Norman Brooks was among the first four career firefighters hired by Spotsylvania County in 1981.
After the lifelong county resident retired in 2014 as a battalion chief at Company 1 on Courthouse Road, he told The Free Lance–Star it was “time to live a little bit.”
But Brooks never really left the fire service.
He stayed on as the chief of the Spotsylvania Volunteer Fire Department, which he joined in 1972.
Brooks was a firefighter to his core, with nearly a half-century of service that came to an end Tuesday with his unexpected death.
“I’ve known Norman for about 23 years. It’s who he was,” Jay Cullinan, Spotsylvania Fire, Rescue & Emergency Management chief, said Thursday. “There was nothing else in the world that he’d rather be doing and he wanted to do this until he died.”
Brooks, a 65-year-old father of six with wife Janet, was in Appleton, Wis., doing something he loved with other fire and rescue staff—inspecting a pair of new fire trucks for the county—when he collapsed Tuesday evening at a restaurant.
“It’s just unbelievable,” the Spotsylvania Volunteer Fire Department’s Deputy Chief Brad Williams said of his first-cousin’s death. “A lot of sorrow. A lot of disbelief.”
“We lost a legend in our community,” Spotsylvania Supervisor Kevin Marshall said.
Now a lieutenant with Company 8, Marshall got his start as a volunteer in 2000 and worked for and with Brooks for 18 years.
“I don’t think there was a time he didn’t have a smile on his face,” said Marshall, echoing what others said of Brooks.
Williams said Brooks “never met a stranger.”
Marshall and others also noted Brooks’ knowledge and selfless dedication to the county’s fire system.
“He never let his position and rank stop him from helping the new guys,” Marshall said. “He always offered a helping hand to the youth.”
Williams agreed, saying Brooks “led by example.” He added that Brooks’ goal was to keep “everybody working together. If not, he’d straighten things out.”
Cullinan, who worked with Brooks at Company 1 for five years, said he and others in the department found boxed gifts on Monday. Brooks left them before heading to Wisconsin. The boxes held stocking caps with fire company numbers on them.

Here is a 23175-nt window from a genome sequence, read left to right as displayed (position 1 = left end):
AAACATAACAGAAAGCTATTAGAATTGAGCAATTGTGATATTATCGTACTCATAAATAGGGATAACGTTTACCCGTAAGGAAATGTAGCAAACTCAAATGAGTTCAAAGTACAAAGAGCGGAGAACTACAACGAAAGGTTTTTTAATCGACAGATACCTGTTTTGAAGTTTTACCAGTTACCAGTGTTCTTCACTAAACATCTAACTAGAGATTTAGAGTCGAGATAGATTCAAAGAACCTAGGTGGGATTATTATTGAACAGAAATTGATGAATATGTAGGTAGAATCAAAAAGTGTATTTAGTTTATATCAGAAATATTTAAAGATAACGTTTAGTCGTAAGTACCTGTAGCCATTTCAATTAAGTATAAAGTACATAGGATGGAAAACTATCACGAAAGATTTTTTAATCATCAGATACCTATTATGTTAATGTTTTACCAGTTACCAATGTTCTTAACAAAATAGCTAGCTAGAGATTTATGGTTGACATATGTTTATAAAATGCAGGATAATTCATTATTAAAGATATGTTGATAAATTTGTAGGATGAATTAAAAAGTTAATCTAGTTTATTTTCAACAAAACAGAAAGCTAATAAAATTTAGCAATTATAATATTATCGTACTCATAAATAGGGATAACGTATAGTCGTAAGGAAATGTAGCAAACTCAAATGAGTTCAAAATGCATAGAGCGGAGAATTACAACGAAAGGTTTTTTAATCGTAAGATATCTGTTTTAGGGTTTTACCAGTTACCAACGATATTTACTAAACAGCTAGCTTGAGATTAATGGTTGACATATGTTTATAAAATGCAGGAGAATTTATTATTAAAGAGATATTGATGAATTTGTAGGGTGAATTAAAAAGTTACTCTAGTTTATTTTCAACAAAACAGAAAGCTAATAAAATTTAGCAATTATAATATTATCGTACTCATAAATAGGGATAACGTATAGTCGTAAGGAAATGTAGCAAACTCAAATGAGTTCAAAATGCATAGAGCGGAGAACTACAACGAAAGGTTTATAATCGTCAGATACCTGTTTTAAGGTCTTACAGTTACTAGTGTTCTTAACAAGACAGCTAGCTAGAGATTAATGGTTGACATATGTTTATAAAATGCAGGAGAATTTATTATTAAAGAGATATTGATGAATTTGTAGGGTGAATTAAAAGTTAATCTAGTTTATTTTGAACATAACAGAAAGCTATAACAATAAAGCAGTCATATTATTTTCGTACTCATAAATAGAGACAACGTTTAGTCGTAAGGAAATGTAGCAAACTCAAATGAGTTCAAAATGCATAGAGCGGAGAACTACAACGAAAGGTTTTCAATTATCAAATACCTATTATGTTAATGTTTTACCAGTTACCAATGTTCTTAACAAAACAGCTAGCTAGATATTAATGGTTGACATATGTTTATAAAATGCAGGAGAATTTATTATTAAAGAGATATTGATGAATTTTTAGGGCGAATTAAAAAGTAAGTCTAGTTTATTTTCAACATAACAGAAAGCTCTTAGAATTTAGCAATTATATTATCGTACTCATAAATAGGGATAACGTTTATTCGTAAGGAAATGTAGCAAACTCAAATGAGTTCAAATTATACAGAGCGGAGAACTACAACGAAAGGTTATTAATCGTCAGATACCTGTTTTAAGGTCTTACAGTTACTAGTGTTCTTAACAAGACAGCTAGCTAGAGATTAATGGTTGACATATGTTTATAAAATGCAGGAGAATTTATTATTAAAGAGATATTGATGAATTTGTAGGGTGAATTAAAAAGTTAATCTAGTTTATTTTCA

Cullinan’s gift included a note from Brooks that mirrored the man’s philosophy.
“He stressed how important unity is in a department” if it is to serve the community the right way, the chief said.
Friction between paid and volunteer staff in fire and rescue circles is a common and often divisive issue in many localities.
Brooks served as both and is considered by many in the firefighter fraternity as a crucial player in the county’s successful implementation of a combination volunteer-and-career system.
“His role helped us kind of bridge that gap between volunteer and professionals,” Cullinan said.
“He was a huge supporter of the combination system,” he said.
While Brooks was serious about fighting fires and serving the community, he had a funny and self-deprecating side, too. Proof of that were his multiple titles in the Ugliest Woman Contest volunteer firefighters used to run as part of their carnival.
Marshall added that Brooks also was an avid outdoorsman and hunter.
“He loved to hear the dogs run,” the supervisor said.
Though his death has brought sadness and pain to family, friends and co-workers, Brooks continues to have the same impact he did during his life.
“It’s definitely brought the fire family together,” Williams said.
Arrangements for Brooks’ funeral services are still being planned.